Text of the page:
Indicators to assess the implementation of this commitment may include:

  • Do domestic legal provisions exist that prohibit in absolute terms any return to a risk of violation of the person’s fundamental rights?
  • Is a two-level risk assessment procedure foreseen in law and applied to all returns to intermediary states?

2. Commitment to uphold the prohibition of collective expulsion: Individual assessment (including in the context of accelerated procedures) (ICCPR, art.13; ICRMW, art.22(1))

According to the General Comment No.15 of the UN Human Rights Committee (HRC), art.13 of the ICCPR entitles each migrant to a decision in his own case, hence collective expulsion would breach this article (§10). In line with the General Comment No.4 of the CAT Committee, collective expulsion, without an objective examination of the individual circumstances regarding risk of torture upon return, violates the principle of non-refoulement under art.3(1) of the CAT (§13). States are bound by the prohibition of collective expulsion also in the context of returns pursuant to readmission agreements. Such agreements often provide for accelerated return procedures based on standard return forms and simplified identification rules. If applied to migrants as a group, these measures may lead to collective expulsion. According to the UN Special Rapporteur on Torture’s 2018 recommendations, states should refrain from any collective return or summary rejection without individualised risk assessment, including through readmission agreements (§65(h)).

Indicators to assess the implementation of this commitment may include:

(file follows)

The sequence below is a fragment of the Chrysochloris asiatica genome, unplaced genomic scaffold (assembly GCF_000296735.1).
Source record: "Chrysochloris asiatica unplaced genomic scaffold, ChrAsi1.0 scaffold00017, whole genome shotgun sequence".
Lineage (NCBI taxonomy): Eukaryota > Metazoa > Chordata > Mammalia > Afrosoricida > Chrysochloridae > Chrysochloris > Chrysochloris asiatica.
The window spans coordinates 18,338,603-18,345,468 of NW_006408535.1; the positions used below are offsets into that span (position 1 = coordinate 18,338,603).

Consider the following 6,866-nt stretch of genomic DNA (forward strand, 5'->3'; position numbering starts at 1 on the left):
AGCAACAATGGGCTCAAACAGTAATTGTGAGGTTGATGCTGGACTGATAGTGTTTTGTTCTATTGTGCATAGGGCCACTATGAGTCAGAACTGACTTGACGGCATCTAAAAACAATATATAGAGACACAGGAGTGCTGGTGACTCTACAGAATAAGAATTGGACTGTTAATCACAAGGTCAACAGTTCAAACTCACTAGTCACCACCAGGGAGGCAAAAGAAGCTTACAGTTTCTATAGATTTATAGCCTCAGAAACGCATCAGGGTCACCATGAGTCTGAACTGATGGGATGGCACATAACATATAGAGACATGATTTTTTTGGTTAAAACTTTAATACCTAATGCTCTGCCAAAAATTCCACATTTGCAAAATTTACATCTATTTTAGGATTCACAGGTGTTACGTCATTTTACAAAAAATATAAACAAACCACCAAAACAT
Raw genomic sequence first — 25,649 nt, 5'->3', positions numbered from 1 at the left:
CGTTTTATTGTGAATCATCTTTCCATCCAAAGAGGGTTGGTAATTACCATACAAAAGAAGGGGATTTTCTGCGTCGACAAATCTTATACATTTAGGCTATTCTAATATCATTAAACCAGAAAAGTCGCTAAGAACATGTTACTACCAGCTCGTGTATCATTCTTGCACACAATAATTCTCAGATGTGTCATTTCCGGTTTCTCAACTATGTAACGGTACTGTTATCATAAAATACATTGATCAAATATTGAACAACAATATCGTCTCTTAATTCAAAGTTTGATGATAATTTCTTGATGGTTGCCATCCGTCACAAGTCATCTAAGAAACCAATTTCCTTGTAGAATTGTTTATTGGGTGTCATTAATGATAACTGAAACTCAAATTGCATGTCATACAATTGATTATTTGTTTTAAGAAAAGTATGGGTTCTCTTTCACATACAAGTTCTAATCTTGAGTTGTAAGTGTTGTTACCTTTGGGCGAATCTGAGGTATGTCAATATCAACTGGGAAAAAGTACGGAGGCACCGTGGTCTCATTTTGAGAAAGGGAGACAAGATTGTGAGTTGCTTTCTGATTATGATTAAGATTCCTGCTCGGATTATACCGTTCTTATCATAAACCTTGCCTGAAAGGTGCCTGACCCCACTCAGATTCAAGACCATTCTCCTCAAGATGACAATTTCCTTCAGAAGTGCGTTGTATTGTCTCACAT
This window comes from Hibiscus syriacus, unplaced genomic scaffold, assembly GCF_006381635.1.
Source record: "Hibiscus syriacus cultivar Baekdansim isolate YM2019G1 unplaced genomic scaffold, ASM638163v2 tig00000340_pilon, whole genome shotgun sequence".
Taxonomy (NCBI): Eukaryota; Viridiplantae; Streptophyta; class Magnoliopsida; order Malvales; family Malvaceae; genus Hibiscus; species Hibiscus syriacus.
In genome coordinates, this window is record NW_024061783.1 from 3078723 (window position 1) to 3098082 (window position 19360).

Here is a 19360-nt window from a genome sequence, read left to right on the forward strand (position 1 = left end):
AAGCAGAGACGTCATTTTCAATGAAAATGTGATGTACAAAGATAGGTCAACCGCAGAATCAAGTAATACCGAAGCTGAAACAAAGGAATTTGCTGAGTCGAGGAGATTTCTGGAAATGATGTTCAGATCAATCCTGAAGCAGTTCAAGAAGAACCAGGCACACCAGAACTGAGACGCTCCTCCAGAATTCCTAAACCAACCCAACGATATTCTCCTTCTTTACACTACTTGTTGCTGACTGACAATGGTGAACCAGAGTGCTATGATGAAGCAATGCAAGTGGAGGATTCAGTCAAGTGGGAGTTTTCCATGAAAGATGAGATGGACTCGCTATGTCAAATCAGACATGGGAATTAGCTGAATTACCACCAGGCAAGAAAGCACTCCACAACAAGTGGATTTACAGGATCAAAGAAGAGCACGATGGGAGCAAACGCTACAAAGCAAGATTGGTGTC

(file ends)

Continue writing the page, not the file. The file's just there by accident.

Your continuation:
• Is an individual risk assessment procedure foreseen in law and applied to every person to be expelled as a group?
  • Are identification and individual risk assessment procedures carried out in the context of return based on readmission arrangements?

3. Commitment to guarantee due process, individual assessment, and effective remedy: Procedural safeguards (ICCPR, art.2(3); ICRMW, art.22)

In line with the HRC’s General Comment No.31, art.2(3) of the ICCPR requires states to ensure that individuals have accessible and effective remedies to vindicate the ICCPR rights (§15). According to the CAT Committee’s findings in Agiza v. Sweden, the right to a remedy is enshrined in the very prohibition of refoulement under art.3(1) of the CAT and entails that non-citizens have an opportunity for effective, independent, and impartial review of the return decision (§13(7)). As the UN Special Rapporteur on the human rights of migrants (SRHRM) recommended in his 2018 Study on the return and reintegration of migrants, states should ensure that migrants are properly heard and have access to appropriate legal and linguistic assistance during return procedure (§92(b)). Both the SRHRM and UN Committee on Migrant Workers in its General Comment No.2 stress that appeal procedures should have suspensive effect, i.e. entail the right to stay pending review (§53).

Indicators to assess the implementation of this commitment may include: